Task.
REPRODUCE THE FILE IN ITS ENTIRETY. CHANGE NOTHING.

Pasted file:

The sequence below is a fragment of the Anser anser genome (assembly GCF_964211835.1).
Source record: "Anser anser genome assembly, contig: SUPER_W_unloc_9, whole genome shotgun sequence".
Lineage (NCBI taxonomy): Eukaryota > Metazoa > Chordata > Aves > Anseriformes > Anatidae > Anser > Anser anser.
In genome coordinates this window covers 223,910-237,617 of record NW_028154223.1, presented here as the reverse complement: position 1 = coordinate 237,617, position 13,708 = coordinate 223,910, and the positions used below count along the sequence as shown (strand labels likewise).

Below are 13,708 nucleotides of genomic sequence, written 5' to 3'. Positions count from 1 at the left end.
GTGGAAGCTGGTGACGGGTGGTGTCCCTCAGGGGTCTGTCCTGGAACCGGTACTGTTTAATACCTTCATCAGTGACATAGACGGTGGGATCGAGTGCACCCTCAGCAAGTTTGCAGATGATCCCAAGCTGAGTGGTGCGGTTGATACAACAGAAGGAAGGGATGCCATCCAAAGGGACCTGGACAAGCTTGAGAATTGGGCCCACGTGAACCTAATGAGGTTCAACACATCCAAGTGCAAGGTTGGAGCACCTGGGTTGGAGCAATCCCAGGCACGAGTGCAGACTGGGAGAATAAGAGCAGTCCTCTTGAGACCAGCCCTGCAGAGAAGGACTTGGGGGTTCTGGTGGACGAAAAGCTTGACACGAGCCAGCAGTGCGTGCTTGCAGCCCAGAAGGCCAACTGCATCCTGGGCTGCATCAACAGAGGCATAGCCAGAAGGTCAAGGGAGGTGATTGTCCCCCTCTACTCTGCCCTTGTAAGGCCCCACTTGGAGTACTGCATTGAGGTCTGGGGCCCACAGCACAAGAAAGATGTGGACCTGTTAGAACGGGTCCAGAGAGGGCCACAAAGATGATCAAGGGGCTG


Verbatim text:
The sequence below is a fragment of the Anser anser genome (assembly GCF_964211835.1).
Source record: "Anser anser genome assembly, contig: SUPER_W_unloc_9, whole genome shotgun sequence".
Lineage (NCBI taxonomy): Eukaryota > Metazoa > Chordata > Aves > Anseriformes > Anatidae > Anser > Anser anser.
In genome coordinates this window covers 223,910-237,617 of record NW_028154223.1, presented here as the reverse complement: position 1 = coordinate 237,617, position 13,708 = coordinate 223,910, and the positions used below count along the sequence as shown (strand labels likewise).

Below are 13,708 nucleotides of genomic sequence, written 5' to 3'. Positions count from 1 at the left end.
GTGGAAGCTGGTGACGGGTGGTGTCCCTCAGGGGTCTGTCCTGGAACCGGTACTGTTTAATACCTTCATCAGTGACATAGACGGTGGGATCGAGTGCACCCTCAGCAAGTTTGCAGATGATCCCAAGCTGAGTGGTGCGGTTGATACAACAGAAGGAAGGGATGCCATCCAAAGGGACCTGGACAAGCTTGAGAATTGGGCCCACGTGAACCTAATGAGGTTCAACACATCCAAGTGCAAGGTTGGAGCACCTGGGTTGGAGCAATCCCAGGCACGAGTGCAGACTGGGAGAATAAGAGCAGTCCTCTTGAGACCAGCCCTGCAGAGAAGGACTTGGGGGTTCTGGTGGACGAAAAGCTTGACACGAGCCAGCAGTGCGTGCTTGCAGCCCAGAAGGCCAACTGCATCCTGGGCTGCATCAACAGAGGCATAGCCAGAAGGTCAAGGGAGGTGATTGTCCCCCTCTACTCTGCCCTTGTAAGGCCCCACTTGGAGTACTGCATTGAGGTCTGGGGCCCACAGCACAAGAAAGATGTGGACCTGTTAGAACGGGTCCAGAGAGGGCCACAAAGATGATCAAGGGGCTG